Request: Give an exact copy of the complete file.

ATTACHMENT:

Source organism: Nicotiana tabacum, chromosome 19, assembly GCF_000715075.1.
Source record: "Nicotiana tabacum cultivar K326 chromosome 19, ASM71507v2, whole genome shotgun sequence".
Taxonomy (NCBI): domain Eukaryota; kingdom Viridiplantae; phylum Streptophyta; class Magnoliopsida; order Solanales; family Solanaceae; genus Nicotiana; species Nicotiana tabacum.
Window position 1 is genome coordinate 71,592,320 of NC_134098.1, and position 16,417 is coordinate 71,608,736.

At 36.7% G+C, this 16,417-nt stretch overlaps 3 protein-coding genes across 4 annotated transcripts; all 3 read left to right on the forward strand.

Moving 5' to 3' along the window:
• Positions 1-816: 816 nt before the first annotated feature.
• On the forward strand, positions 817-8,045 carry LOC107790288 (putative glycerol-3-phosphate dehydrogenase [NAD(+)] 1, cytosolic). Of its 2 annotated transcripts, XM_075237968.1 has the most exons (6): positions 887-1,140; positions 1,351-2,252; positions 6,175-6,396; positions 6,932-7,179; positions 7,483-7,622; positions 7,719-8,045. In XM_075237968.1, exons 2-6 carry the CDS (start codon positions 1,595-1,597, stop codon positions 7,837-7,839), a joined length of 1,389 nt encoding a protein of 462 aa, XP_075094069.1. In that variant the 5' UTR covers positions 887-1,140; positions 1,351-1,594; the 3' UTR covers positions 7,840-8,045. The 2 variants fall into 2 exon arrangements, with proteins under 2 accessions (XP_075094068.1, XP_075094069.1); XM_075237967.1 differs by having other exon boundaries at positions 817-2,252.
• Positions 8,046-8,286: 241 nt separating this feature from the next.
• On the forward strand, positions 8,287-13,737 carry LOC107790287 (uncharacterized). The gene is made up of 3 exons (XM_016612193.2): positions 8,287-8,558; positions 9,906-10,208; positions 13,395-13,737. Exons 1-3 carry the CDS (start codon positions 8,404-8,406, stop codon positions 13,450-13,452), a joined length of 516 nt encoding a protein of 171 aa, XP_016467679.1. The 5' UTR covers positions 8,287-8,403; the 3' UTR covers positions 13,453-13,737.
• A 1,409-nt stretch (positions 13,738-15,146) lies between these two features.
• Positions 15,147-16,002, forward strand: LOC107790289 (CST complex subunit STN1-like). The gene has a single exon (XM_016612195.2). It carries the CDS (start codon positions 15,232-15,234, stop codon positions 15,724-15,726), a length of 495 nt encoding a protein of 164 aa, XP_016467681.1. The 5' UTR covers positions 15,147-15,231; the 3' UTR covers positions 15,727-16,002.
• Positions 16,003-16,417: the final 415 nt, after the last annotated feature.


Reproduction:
Source organism: Nicotiana tabacum, chromosome 19, assembly GCF_000715075.1.
Source record: "Nicotiana tabacum cultivar K326 chromosome 19, ASM71507v2, whole genome shotgun sequence".
Taxonomy (NCBI): domain Eukaryota; kingdom Viridiplantae; phylum Streptophyta; class Magnoliopsida; order Solanales; family Solanaceae; genus Nicotiana; species Nicotiana tabacum.
Window position 1 is genome coordinate 71,592,320 of NC_134098.1, and position 16,417 is coordinate 71,608,736.

At 36.7% G+C, this 16,417-nt stretch overlaps 3 protein-coding genes across 4 annotated transcripts; all 3 read left to right on the forward strand.

Moving 5' to 3' along the window:
• Positions 1-816: 816 nt before the first annotated feature.
• On the forward strand, positions 817-8,045 carry LOC107790288 (putative glycerol-3-phosphate dehydrogenase [NAD(+)] 1, cytosolic). Of its 2 annotated transcripts, XM_075237968.1 has the most exons (6): positions 887-1,140; positions 1,351-2,252; positions 6,175-6,396; positions 6,932-7,179; positions 7,483-7,622; positions 7,719-8,045. In XM_075237968.1, exons 2-6 carry the CDS (start codon positions 1,595-1,597, stop codon positions 7,837-7,839), a joined length of 1,389 nt encoding a protein of 462 aa, XP_075094069.1. In that variant the 5' UTR covers positions 887-1,140; positions 1,351-1,594; the 3' UTR covers positions 7,840-8,045. The 2 variants fall into 2 exon arrangements, with proteins under 2 accessions (XP_075094068.1, XP_075094069.1); XM_075237967.1 differs by having other exon boundaries at positions 817-2,252.
• Positions 8,046-8,286: 241 nt separating this feature from the next.
• On the forward strand, positions 8,287-13,737 carry LOC107790287 (uncharacterized). The gene is made up of 3 exons (XM_016612193.2): positions 8,287-8,558; positions 9,906-10,208; positions 13,395-13,737. Exons 1-3 carry the CDS (start codon positions 8,404-8,406, stop codon positions 13,450-13,452), a joined length of 516 nt encoding a protein of 171 aa, XP_016467679.1. The 5' UTR covers positions 8,287-8,403; the 3' UTR covers positions 13,453-13,737.
• A 1,409-nt stretch (positions 13,738-15,146) lies between these two features.
• Positions 15,147-16,002, forward strand: LOC107790289 (CST complex subunit STN1-like). The gene has a single exon (XM_016612195.2). It carries the CDS (start codon positions 15,232-15,234, stop codon positions 15,724-15,726), a length of 495 nt encoding a protein of 164 aa, XP_016467681.1. The 5' UTR covers positions 15,147-15,231; the 3' UTR covers positions 15,727-16,002.
• Positions 16,003-16,417: the final 415 nt, after the last annotated feature.